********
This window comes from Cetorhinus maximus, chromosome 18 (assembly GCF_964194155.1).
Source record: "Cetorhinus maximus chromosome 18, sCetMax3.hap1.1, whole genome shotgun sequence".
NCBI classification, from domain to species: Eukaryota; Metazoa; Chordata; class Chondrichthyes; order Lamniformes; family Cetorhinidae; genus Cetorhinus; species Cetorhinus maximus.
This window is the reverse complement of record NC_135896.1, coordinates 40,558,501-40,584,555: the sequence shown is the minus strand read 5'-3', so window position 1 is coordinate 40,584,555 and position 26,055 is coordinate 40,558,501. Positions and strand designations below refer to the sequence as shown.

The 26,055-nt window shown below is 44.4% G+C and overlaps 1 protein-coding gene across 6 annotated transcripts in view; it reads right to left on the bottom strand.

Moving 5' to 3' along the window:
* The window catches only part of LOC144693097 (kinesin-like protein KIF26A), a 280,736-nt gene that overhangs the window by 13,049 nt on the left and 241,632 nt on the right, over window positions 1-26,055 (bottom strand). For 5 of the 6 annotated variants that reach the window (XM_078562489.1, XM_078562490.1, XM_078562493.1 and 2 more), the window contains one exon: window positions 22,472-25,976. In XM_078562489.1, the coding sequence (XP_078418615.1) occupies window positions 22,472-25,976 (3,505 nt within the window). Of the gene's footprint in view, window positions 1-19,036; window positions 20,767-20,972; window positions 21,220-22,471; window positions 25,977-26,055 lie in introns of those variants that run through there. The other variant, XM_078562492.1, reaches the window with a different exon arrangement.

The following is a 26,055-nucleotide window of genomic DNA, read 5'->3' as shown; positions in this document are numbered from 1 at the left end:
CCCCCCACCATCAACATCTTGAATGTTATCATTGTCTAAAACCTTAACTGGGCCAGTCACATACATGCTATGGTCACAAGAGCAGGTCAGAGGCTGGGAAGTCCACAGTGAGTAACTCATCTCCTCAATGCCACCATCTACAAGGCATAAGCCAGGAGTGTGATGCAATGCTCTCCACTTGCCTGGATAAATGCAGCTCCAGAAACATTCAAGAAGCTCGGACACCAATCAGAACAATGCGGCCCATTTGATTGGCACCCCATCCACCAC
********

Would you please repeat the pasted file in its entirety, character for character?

This window comes from Cetorhinus maximus, chromosome 18 (assembly GCF_964194155.1).
Source record: "Cetorhinus maximus chromosome 18, sCetMax3.hap1.1, whole genome shotgun sequence".
NCBI classification, from domain to species: Eukaryota; Metazoa; Chordata; class Chondrichthyes; order Lamniformes; family Cetorhinidae; genus Cetorhinus; species Cetorhinus maximus.
This window is the reverse complement of record NC_135896.1, coordinates 40,558,501-40,584,555: the sequence shown is the minus strand read 5'-3', so window position 1 is coordinate 40,584,555 and position 26,055 is coordinate 40,558,501. Positions and strand designations below refer to the sequence as shown.

The 26,055-nt window shown below is 44.4% G+C and overlaps 1 protein-coding gene across 6 annotated transcripts in view; it reads right to left on the bottom strand.

Moving 5' to 3' along the window:
* The window catches only part of LOC144693097 (kinesin-like protein KIF26A), a 280,736-nt gene that overhangs the window by 13,049 nt on the left and 241,632 nt on the right, over window positions 1-26,055 (bottom strand). For 5 of the 6 annotated variants that reach the window (XM_078562489.1, XM_078562490.1, XM_078562493.1 and 2 more), the window contains one exon: window positions 22,472-25,976. In XM_078562489.1, the coding sequence (XP_078418615.1) occupies window positions 22,472-25,976 (3,505 nt within the window). Of the gene's footprint in view, window positions 1-19,036; window positions 20,767-20,972; window positions 21,220-22,471; window positions 25,977-26,055 lie in introns of those variants that run through there. The other variant, XM_078562492.1, reaches the window with a different exon arrangement.

The following is a 26,055-nucleotide window of genomic DNA, read 5'->3' as shown; positions in this document are numbered from 1 at the left end:
CCCCCCACCATCAACATCTTGAATGTTATCATTGTCTAAAACCTTAACTGGGCCAGTCACATACATGCTATGGTCACAAGAGCAGGTCAGAGGCTGGGAAGTCCACAGTGAGTAACTCATCTCCTCAATGCCACCATCTACAAGGCATAAGCCAGGAGTGTGATGCAATGCTCTCCACTTGCCTGGATAAATGCAGCTCCAGAAACATTCAAGAAGCTCGGACACCAATCAGAACAATGCGGCCCATTTGATTGGCACCCCATCCACCAC